The impact of cage aquaculture on the water quality and native fish community
was studied between November 2011 and September 2012 in the South East Arm of Lake
Malawi. This ancient African Great Lake has the greatest number of fish species of any
lake in the world, and the fishery is a major source of animal protein in Malawi.
However, the decline of the capture fishery stocks has forced the Government of Malawi
to promote cage aquaculture. The Maldeco Aquaculture Limited is the first cage
aquaculture operation initiated in 2004 to farm endemic and native fish species in Lake
Malawi at commercial scale. Unfortunately there is no legal framework for sustainable
cage aquaculture development. The study found that cage aquaculture attracts wild fish
populations and also changes their community structure. However, the diversity was not
significantly affected by the cage farm despite the increased abundance of fish, especially
smaller fish. Water temperature and dissolved oxygen were minimal between April and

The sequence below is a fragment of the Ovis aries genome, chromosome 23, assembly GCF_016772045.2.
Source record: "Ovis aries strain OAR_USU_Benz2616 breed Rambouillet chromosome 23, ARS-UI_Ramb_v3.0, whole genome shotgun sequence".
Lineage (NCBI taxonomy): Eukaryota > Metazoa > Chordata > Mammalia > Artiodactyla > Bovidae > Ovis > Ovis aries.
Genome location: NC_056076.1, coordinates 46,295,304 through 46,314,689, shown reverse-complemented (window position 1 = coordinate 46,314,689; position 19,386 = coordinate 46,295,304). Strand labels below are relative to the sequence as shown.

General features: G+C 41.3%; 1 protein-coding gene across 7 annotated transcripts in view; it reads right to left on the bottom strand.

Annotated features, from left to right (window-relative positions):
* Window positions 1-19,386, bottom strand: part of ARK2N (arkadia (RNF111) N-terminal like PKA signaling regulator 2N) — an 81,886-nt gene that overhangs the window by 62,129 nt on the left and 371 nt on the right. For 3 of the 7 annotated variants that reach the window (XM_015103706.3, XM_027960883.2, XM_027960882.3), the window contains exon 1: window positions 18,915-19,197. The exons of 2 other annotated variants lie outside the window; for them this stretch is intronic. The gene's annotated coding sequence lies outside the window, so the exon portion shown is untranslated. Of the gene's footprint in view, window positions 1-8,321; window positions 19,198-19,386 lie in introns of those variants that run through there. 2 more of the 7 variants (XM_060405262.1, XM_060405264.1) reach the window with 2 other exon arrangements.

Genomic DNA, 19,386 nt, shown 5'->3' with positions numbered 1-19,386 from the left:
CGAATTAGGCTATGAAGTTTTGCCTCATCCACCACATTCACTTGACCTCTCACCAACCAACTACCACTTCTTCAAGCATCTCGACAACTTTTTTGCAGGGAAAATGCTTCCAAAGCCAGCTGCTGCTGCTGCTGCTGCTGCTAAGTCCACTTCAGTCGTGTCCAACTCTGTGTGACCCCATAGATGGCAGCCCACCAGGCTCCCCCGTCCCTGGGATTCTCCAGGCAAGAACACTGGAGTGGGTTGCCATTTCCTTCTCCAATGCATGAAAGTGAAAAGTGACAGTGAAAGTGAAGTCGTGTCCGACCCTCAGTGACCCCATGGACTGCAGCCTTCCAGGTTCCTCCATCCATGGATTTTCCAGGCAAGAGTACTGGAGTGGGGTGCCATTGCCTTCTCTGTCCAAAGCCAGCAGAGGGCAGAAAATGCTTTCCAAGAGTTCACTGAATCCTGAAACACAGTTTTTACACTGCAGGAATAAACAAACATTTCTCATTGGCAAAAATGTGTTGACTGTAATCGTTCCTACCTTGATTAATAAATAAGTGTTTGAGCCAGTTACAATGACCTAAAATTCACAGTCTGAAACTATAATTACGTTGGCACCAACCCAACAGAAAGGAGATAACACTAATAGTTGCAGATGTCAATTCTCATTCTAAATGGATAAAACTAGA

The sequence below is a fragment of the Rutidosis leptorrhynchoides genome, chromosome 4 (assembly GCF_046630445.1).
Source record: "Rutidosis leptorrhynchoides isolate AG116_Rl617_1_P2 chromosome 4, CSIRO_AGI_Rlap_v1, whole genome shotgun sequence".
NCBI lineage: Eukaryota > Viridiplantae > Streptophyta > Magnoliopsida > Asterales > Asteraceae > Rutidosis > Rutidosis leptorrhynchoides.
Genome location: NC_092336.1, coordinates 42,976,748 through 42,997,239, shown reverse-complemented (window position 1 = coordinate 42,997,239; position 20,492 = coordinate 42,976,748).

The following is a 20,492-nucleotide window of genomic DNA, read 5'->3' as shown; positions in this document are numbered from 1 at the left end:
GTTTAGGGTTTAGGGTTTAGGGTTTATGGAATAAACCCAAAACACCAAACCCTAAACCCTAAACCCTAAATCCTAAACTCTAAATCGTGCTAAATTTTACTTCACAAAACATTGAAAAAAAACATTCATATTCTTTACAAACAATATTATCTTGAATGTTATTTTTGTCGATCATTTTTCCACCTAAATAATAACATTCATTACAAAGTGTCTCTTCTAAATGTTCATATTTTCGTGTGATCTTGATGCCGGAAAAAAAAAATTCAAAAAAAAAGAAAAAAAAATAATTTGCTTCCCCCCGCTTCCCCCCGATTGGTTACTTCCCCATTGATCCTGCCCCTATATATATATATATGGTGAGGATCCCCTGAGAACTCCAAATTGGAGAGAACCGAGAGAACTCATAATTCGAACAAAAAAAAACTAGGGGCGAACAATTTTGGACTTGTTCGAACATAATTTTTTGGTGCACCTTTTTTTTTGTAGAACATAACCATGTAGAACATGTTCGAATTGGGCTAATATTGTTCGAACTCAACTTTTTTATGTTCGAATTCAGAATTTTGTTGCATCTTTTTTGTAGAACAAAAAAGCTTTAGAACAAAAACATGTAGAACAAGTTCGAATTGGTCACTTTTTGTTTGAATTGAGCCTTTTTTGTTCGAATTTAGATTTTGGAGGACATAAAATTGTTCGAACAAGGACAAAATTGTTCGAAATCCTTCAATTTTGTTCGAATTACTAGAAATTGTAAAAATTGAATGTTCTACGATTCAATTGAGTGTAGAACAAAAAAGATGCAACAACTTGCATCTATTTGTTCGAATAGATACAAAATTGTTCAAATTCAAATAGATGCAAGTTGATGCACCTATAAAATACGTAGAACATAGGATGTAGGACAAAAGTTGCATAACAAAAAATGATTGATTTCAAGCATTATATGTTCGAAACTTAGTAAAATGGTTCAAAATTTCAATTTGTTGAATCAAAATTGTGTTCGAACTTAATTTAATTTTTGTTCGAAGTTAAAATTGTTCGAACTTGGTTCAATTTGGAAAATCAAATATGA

June, a period that cage aquaculture farms should consider as critical in their operation.
Chlorophyll a had a single seasonal peak in April concurrent with the minimum in
transparency. There was no significant difference in water quality parameters between the
aquaculture site and sites 5 km away. Stable isotope signatures of carbon (δ13C) and
nitrogen (δ15N) of the wild fish revealed shifts in small particle feeding planktivorous fish
and possibly in zooplanktivorous fish, but not in benthivorous, molluscivorous, and
zoobenthivorous fishes which maintained their natural diets even at the farm site. A
dissolved oxygen model indicated that the average carrying capacity of the farm is
1,870,000±96, kg. A mean stocking density of 23,000 ±440kg per cage is recommended
to allow adequate fish growth rates and attainment of desirable marketable size within a
short cycle without significant impact on oxygen concentration. Un-regulated expansion
of cage aquaculture activities at Maldeco Aquaculture farm or increase in the number of
cage farms has the potential of increasing changes in wild fish community structure,
modifying food webs, and causing conflicts with local fishermen.
University of Minnesota Ph.D. dissertation. April 2014. Major: Water Resources Science. Advisors: Robert Hecky, Stephanie Guildford. 1 computer file (PDF); xiv, 213 pages.
Cage aquaculture and environment in Lake Malawi: an assessment of water quality, food web shifts, and development of a decision support tool for sustainable aquaculture.
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